How To Transform A Delivery Pizza Into A Thanksgiving Feast

Thanksgiving stuffing made from Detroit-Style pizza has no business being this delicious.

People rarely agree on anything about pizza, except that people should probably not try to make Thanksgiving stuffing out of it. Pizza is delicious, and so is stuffing, and while they're both made of crispy bread and flavored with vegetables, herbs, and meats, one is usually never confused for the other, unless you've spent an interesting night in 18 specific US jurisdictions, plus DC and Guam. 

However, if you think about the constituent parts of a well-topped pan pizza (minus the mozzarella) it's basically 80% of the ingredients you need for truly excellent stuffing. If you've got the right pantry staples, some celery, and access to decent delivery pies, you can make this Thanksgiving tradition happen for yourself and your friends and family without an additional trip to the store. (You don't want to have to yoink the last bag of pre-dried bread cubes away from some kindly senior citizen, do you? Wait, do you, you sociopath?)

I've been cooking my family's Thanksgiving turkey and sides for the past 20 years, and I can honestly say this is one of the best I've ever made—even better than the time I got my fast-food-hating grandma to eat my take on White Castle stuffing.

The key to this recipe: ordering a large Detroit-style pizza with sausage, mushroom, and pepperoni with extra sauce the night before Thanksgiving (or even the morning of). If flavored crust is an option, go with garlic. While I normally recommend this pizza joint for all things Detroit-style-pizza related, a more widespread chain like Jet's Pizza will definitely suffice, as will Pizza Hut's Detroit-style pie. If no Detroit-style is available near you, a standard pan pizza will do in a pinch, but make sure it's airy, floofy-ish pan crust and not deep dish, which is a different thing.

After you've picked the pizza clean of its toppings and cubed and toasted the crust, it's a pretty straightforward stuffing recipe, featuring traditional Thanksgiving stuffing flavors. The pepperoni and Italian sausage also lend a little pizza-ness which, incredibly, matches up really, really well with stuffing's usual umami-fest. Plus, ordering extra sauce on the pizza means more tomatoey, umami goodness that gets baked on during toasting.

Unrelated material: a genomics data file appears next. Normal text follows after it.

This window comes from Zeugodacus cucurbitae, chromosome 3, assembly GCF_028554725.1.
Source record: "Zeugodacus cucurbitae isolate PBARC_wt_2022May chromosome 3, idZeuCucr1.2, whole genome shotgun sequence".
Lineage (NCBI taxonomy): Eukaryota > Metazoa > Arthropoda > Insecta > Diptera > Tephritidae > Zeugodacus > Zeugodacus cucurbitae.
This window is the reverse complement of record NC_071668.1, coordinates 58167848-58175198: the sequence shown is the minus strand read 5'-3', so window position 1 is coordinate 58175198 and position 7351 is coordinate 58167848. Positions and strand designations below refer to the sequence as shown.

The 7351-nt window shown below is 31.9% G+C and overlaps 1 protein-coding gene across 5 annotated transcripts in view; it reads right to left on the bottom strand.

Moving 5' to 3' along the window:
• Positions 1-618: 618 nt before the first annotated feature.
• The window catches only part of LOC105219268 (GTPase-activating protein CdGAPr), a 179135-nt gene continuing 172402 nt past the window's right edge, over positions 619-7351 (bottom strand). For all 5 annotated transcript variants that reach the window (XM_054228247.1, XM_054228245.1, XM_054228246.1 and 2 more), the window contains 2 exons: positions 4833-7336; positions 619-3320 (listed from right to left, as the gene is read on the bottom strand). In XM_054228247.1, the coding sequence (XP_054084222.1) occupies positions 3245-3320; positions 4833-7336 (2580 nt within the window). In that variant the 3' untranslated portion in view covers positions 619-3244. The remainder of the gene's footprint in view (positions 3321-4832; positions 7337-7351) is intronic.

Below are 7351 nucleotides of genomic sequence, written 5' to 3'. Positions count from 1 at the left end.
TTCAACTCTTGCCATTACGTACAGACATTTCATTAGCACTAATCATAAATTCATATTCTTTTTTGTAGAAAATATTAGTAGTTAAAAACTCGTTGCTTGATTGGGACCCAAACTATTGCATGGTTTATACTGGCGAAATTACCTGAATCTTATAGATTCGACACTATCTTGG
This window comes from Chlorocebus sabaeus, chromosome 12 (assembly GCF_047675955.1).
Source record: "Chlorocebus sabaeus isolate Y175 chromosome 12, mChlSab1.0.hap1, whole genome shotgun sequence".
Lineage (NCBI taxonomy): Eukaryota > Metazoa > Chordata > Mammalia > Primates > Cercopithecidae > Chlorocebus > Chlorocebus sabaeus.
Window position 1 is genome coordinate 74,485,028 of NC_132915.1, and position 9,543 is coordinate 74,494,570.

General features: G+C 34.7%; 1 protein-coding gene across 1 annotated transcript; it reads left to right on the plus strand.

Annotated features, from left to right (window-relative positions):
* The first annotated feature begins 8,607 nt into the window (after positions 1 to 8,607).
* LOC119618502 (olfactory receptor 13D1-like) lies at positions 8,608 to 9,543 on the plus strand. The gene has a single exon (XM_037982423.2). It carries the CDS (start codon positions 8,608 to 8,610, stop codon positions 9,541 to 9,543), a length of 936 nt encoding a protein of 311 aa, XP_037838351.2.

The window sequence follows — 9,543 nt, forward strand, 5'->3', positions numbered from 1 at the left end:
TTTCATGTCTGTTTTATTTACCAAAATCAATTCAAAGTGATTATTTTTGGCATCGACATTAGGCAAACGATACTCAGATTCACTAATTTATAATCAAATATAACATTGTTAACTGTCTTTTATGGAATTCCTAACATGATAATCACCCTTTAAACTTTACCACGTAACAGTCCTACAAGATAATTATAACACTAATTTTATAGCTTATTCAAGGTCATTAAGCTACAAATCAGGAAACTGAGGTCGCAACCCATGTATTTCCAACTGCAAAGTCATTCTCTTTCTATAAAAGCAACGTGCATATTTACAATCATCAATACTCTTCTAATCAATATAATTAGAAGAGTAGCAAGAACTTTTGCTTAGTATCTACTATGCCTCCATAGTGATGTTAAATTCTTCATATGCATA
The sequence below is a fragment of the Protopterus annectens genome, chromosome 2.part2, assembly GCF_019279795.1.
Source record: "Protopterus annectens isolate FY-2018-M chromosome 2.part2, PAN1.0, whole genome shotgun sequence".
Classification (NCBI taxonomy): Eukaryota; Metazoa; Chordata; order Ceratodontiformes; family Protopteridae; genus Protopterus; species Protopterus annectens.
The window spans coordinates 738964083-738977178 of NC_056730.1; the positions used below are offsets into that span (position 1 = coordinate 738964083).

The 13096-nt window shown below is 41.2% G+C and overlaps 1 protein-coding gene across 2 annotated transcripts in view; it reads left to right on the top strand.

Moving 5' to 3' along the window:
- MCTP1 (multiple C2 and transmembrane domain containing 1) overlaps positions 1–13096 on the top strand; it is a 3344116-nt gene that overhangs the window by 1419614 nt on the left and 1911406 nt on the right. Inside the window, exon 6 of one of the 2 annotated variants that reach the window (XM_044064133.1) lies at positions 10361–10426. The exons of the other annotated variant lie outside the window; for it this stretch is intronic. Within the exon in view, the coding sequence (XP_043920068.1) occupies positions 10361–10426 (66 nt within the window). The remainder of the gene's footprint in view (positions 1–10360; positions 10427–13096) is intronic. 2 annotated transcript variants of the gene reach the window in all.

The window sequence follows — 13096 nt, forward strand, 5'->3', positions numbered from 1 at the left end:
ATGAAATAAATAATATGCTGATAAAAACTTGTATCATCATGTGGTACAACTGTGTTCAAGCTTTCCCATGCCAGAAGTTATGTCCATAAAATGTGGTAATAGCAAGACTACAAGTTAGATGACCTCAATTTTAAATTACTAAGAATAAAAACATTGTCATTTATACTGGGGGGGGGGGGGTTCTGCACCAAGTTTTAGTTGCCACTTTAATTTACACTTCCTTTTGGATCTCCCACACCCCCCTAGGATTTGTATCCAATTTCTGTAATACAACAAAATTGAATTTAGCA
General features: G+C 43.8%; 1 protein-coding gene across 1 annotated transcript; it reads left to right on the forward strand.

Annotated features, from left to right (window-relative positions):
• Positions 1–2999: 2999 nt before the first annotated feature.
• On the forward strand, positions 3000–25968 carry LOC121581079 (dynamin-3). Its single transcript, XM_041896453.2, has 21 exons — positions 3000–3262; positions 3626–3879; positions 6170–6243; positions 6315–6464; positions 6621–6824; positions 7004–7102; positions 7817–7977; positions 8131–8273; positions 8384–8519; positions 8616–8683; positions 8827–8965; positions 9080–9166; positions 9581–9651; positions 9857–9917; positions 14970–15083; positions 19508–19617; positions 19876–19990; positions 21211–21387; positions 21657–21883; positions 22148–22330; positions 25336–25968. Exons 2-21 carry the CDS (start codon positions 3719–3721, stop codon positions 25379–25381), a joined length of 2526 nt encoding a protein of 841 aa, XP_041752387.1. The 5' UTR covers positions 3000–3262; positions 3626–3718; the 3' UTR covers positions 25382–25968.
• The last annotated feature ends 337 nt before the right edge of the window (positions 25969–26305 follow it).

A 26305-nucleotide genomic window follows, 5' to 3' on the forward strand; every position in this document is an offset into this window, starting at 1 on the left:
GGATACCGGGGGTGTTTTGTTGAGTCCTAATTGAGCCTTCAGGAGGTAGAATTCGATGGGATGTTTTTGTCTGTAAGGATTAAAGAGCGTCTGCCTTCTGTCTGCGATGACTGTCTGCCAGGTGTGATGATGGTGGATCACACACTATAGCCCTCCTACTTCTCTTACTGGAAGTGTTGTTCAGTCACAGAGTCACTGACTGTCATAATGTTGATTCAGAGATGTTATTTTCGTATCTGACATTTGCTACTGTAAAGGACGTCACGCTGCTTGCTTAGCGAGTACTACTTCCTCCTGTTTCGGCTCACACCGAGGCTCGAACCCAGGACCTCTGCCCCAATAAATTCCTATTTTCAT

This is the point where I tell you that, in developing this recipe, one batch featured... pineapple. PLEASE STOP YELLING.

In total, the pizza included ¼ cup of cooked-down pineapple, and in the final dish, it was chopped up so finely as to be nearly indistinguishable. Still, it lent that touch of sweetness and acid that a lot of stuffings need. Remember, this isn't a pizza, but a stuffing made from pizza. If the addition of pineapple bothers you, you can totally leave it out and it will be fine. But I think you should keep it in. I was skeptical too. My dear friend Natalie, who was instrumental in helping me create this dish, said she could take or leave the pineapple, and she has better taste in food than friends. But I liked it with the fruit. You do you.


Detroit-Style Pizza Stuffing

  • 1 large Detroit-style pizza, ordered to the following specifications, if possible: extra sausage, extra mushroom, extra sauce, Parmesan cheese, no mozzarella, pineapple (NOTE: THE PINEAPPLE IS COMPLETELY OPTIONAL, SERIOUSLY, STOP YELLING)
  • 1 onion, roughly chopped
  • 4 stalks celery, roughly chopped
  • 2 Tbsp. fresh chopped sage OR 1.5 Tbsp. dried sage
  • 1 stick unsalted butter, plus more for baking
  • 1 quart chicken stock
  • 2 eggs, whisked
  • Salt and pepper to taste
  • Accept delivery of pizza while taking a good, hard look at some of the choices you've made in your life. Realize that you've definitely made worse and less interesting choices than this.
  • Remove all toppings from the pizza, but leave the sauce on the crust. Chop up toppings so they're at about a ¼-inch dice, if not smaller. You should have approximately 1½ cups of chopped mushroom, 1 cup of sausage, 1 cup of pepperoni, and ½ cup of (COMPLETELY OPTIONAL) pineapple.
  • Cut up the crust into 1-inch cubes and toast on a sheet pan in a 350-degree oven (or 375-degree convection oven) for about 40-50 minutes until completely dry and a little golden brown. Check after 35 minutes. Cubes can be toasted one day ahead.
  • Either put onion and celery into a food processor and pulse until finely chopped, or finely chop it all by hand on your cutting board.
  • Melt butter in a large saute pan over medium heat, then add about ½ teaspoon of salt and pepper (or to taste) and cook onions and celery until soft, about 10-12 minutes. Add in sage, stir, then set aside.
  • Grease a large casserole dish or 9-by-13-inch baking pan with butter and preheat oven to 350 degrees (375 degrees if using convection oven).
  • Put chicken stock in large bowl. Soak a handful of the bread cubes in the broth for about 3-4 minutes. Remove cubes with hands, then, in your best Monty Python voice, holler "wring out your bread!" (joke courtesy of Natalie) as you squeeze the excess broth back into the bowl. Place moistened cubes in a large work bowl. Repeat until all cubes are soaked through.
  • Add the eggs, all the toppings, and the cooked vegetables to the bowl and stir until all the bread is coated with the mixture.
  • Add salt and pepper. Stir. Take a large tablespoon of mixture and microwave for 30 seconds. Taste, and add more salt and pepper to stuffing if necessary.
  • Gently press the mixture into your prepared pan (the pressing will ensure maximum crustiness on the bottom.) Bake for 35-45 minutes until cooked through and crispy on top.
  • Serve to guests, and don't tell anyone what you've done until they've tasted it. Then cackle.

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